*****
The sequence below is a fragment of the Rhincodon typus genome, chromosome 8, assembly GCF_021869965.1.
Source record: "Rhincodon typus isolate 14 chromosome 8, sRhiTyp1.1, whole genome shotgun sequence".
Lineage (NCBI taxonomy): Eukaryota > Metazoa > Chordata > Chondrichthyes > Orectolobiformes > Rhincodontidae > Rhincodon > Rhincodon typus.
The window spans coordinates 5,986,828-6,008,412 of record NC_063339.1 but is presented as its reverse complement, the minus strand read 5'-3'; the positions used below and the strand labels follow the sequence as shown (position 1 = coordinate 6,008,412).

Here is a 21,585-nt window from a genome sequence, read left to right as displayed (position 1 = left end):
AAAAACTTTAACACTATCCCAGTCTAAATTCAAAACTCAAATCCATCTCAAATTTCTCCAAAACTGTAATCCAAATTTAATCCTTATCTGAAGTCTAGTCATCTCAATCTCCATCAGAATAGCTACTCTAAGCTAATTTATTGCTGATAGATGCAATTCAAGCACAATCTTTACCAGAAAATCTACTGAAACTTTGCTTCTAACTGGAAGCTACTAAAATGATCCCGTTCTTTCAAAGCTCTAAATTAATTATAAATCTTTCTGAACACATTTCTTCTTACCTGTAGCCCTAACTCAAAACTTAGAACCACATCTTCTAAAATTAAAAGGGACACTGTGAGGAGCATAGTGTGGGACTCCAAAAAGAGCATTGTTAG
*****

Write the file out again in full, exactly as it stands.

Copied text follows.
The sequence below is a fragment of the Rhincodon typus genome, chromosome 8, assembly GCF_021869965.1.
Source record: "Rhincodon typus isolate 14 chromosome 8, sRhiTyp1.1, whole genome shotgun sequence".
Lineage (NCBI taxonomy): Eukaryota > Metazoa > Chordata > Chondrichthyes > Orectolobiformes > Rhincodontidae > Rhincodon > Rhincodon typus.
The window spans coordinates 5,986,828-6,008,412 of record NC_063339.1 but is presented as its reverse complement, the minus strand read 5'-3'; the positions used below and the strand labels follow the sequence as shown (position 1 = coordinate 6,008,412).

Here is a 21,585-nt window from a genome sequence, read left to right as displayed (position 1 = left end):
AAAAACTTTAACACTATCCCAGTCTAAATTCAAAACTCAAATCCATCTCAAATTTCTCCAAAACTGTAATCCAAATTTAATCCTTATCTGAAGTCTAGTCATCTCAATCTCCATCAGAATAGCTACTCTAAGCTAATTTATTGCTGATAGATGCAATTCAAGCACAATCTTTACCAGAAAATCTACTGAAACTTTGCTTCTAACTGGAAGCTACTAAAATGATCCCGTTCTTTCAAAGCTCTAAATTAATTATAAATCTTTCTGAACACATTTCTTCTTACCTGTAGCCCTAACTCAAAACTTAGAACCACATCTTCTAAAATTAAAAGGGACACTGTGAGGAGCATAGTGTGGGACTCCAAAAAGAGCATTGTTAG